With over 23.5 million likes on his Facebook, David Guetta is undoubtedly the most popular dance music DJ in America. I’ll admit that I may not have been the biggest fan in the past, but that has changed after seeing his biographical documentary Nothing but the Beat (trailer below), set to follow the release of his new album of the same name. More than an in-depth look at David Guetta’s musical aspirations and shows, this also stands as a powerful documentary about the rise of EDM in America.
The dominant and driving theme throughout Nothing but the Beat is David Guetta’s passion for dance music. I recall a scene where he expressed his frustration growing up and wanting the music he loved to be as popular and respected as hip-hop and rock ‘n’ roll. It also conveyed his outstanding commitment to producing when he’s not dropping bombs on enormous crowds, like the 80,000 who attended his recent performance in Paris. Additionally, a lot of support came from many well known DJs who appeared in the film, including Avicii, Afrojack, Laidback Luke, Fatboy Slim, Pete Tong, and 2ManyDJs. The pop side also had some cameo appearances, including Kelly Rowland, Snoop Dogg, Will.I.Am, Flo Rida, and gospel/dance vocalist Chris Willis.
Letting us in on the real David Guetta, his movie takes fans on a tour of his life and rise to fame. Although many haters have dismissed Mr. F**k Me I’m Famous, the man is clearly one of the friendliest, most modest, and approachable DJs int he world. It smoothly documents his early days of being dirt poor and being lucky to get a gig spinning at a gay dance club in Chicago or New York. There were also many historical details unveiled to the audience, including a history lesson of how house music was born in the 1980s with drum machines and sampled disco records.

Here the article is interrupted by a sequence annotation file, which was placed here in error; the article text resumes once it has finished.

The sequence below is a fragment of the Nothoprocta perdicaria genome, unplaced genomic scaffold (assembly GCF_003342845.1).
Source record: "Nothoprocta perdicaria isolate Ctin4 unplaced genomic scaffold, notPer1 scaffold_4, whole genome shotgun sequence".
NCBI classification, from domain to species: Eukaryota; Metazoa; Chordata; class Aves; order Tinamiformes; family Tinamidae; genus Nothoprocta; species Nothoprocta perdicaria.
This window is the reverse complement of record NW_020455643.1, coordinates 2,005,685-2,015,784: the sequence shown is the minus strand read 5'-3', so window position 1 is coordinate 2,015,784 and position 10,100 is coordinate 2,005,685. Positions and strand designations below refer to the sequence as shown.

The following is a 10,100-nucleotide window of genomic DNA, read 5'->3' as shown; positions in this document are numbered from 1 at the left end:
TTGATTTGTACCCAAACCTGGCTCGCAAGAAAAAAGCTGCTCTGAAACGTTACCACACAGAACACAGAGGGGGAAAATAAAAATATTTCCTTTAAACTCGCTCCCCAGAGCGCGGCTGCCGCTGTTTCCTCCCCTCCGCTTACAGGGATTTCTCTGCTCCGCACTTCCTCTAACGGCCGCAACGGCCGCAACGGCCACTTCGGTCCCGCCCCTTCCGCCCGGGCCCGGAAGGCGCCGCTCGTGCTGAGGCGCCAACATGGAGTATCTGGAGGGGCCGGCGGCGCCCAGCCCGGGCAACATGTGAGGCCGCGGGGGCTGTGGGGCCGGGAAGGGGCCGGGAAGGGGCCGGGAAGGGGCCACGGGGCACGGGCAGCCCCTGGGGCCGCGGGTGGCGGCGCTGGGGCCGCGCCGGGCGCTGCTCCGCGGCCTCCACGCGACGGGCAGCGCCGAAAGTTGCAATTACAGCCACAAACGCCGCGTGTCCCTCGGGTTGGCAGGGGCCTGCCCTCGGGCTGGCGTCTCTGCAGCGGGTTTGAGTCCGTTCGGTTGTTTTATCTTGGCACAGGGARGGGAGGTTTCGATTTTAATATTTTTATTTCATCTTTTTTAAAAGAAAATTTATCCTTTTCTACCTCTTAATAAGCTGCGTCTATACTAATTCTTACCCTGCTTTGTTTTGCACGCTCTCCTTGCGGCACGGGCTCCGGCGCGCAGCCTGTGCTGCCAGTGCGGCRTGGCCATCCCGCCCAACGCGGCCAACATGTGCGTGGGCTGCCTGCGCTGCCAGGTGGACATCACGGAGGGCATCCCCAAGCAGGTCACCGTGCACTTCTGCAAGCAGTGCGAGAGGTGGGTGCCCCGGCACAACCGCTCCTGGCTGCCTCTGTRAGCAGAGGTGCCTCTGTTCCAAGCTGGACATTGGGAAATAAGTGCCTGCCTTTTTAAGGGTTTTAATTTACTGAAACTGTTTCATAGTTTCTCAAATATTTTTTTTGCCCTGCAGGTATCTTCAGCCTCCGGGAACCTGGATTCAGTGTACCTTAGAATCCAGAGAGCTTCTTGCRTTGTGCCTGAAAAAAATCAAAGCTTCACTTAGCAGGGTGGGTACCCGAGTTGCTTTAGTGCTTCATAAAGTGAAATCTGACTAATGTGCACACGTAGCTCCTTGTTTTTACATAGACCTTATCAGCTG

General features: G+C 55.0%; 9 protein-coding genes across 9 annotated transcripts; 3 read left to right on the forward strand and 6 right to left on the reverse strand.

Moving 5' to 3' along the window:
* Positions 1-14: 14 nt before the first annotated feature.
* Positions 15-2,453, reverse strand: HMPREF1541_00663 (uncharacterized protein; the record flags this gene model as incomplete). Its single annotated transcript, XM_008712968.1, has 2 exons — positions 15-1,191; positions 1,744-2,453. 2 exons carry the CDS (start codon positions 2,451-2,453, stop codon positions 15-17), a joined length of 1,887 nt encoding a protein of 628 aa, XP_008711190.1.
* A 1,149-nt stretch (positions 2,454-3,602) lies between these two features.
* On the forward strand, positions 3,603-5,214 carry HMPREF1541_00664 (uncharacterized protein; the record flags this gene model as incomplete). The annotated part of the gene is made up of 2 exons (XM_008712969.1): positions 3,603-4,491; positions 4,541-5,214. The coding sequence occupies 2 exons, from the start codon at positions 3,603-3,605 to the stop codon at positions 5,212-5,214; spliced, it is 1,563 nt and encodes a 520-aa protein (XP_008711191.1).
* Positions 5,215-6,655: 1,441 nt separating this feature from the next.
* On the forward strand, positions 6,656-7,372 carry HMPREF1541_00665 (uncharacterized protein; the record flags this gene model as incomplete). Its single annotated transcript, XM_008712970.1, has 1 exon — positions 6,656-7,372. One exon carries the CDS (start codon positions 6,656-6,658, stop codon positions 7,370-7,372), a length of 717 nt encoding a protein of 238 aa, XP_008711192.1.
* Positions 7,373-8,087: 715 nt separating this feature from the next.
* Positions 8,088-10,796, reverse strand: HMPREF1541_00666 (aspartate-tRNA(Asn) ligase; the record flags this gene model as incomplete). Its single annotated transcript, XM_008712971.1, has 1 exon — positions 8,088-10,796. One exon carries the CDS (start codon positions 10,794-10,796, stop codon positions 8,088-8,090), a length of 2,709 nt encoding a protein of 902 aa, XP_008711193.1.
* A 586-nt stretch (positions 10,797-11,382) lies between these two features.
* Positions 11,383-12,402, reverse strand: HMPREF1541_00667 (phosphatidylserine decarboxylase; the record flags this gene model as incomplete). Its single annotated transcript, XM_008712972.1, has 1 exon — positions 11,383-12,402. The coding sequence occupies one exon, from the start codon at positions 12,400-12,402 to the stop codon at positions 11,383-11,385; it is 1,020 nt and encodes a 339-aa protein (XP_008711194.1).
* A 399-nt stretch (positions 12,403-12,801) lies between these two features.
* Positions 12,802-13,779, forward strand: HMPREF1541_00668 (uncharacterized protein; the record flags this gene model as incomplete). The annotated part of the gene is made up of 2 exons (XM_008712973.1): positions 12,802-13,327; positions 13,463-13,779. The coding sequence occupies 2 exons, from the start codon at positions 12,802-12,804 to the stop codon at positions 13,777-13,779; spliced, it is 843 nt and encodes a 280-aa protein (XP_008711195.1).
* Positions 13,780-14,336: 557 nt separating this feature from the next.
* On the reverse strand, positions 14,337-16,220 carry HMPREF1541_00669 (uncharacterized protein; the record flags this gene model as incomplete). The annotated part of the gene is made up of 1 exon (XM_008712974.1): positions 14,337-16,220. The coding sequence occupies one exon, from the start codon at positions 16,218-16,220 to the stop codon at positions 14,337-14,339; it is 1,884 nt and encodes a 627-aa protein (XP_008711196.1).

Recently, we’ve seen a few EDM-related films with the Swedish House Mafia producing Take One, Justice making A Cross The Universe, and even one for the Electric Daisy Carnival. However, this one takes the cake, with not only the greatest production values, but also a good deal about David Guetta’s personal life and the growth of EDM that I did not expect. More than that, it underlined the fact that he built and is continuing to cement the bridge that united pop and dance music. A must see for anyone interested in EDM, be sure to see Nothing but the Beat when it hits theatres.